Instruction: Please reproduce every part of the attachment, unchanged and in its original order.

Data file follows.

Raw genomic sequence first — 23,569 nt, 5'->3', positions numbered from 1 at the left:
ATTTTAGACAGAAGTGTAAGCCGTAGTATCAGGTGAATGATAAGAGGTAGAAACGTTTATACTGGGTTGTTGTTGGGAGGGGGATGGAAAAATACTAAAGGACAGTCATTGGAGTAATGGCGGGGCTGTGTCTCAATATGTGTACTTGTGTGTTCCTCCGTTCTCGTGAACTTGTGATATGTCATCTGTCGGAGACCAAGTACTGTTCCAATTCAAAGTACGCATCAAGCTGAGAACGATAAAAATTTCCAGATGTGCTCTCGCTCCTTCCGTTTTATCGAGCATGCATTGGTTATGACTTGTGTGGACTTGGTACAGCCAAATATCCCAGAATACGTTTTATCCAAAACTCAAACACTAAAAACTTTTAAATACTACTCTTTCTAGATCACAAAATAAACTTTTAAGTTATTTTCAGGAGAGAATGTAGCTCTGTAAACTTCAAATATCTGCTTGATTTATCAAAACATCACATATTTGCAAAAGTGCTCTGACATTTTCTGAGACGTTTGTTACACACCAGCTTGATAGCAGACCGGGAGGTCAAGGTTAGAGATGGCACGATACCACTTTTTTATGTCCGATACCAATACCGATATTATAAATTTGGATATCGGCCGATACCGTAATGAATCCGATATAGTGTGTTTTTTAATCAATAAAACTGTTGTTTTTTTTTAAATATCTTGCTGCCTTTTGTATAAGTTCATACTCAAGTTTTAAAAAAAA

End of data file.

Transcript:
Raw genomic sequence first — 23,569 nt, 5'->3', positions numbered from 1 at the left:
ATTTTAGACAGAAGTGTAAGCCGTAGTATCAGGTGAATGATAAGAGGTAGAAACGTTTATACTGGGTTGTTGTTGGGAGGGGGATGGAAAAATACTAAAGGACAGTCATTGGAGTAATGGCGGGGCTGTGTCTCAATATGTGTACTTGTGTGTTCCTCCGTTCTCGTGAACTTGTGATATGTCATCTGTCGGAGACCAAGTACTGTTCCAATTCAAAGTACGCATCAAGCTGAGAACGATAAAAATTTCCAGATGTGCTCTCGCTCCTTCCGTTTTATCGAGCATGCATTGGTTATGACTTGTGTGGACTTGGTACAGCCAAATATCCCAGAATACGTTTTATCCAAAACTCAAACACTAAAAACTTTTAAATACTACTCTTTCTAGATCACAAAATAAACTTTTAAGTTATTTTCAGGAGAGAATGTAGCTCTGTAAACTTCAAATATCTGCTTGATTTATCAAAACATCACATATTTGCAAAAGTGCTCTGACATTTTCTGAGACGTTTGTTACACACCAGCTTGATAGCAGACCGGGAGGTCAAGGTTAGAGATGGCACGATACCACTTTTTTATGTCCGATACCAATACCGATATTATAAATTTGGATATCGGCCGATACCGTAATGAATCCGATATAGTGTGTTTTTTAATCAATAAAACTGTTGTTTTTTTTTAAATATCTTGCTGCCTTTTGTATAAGTTCATACTCAAGTTTTAAAAAAAA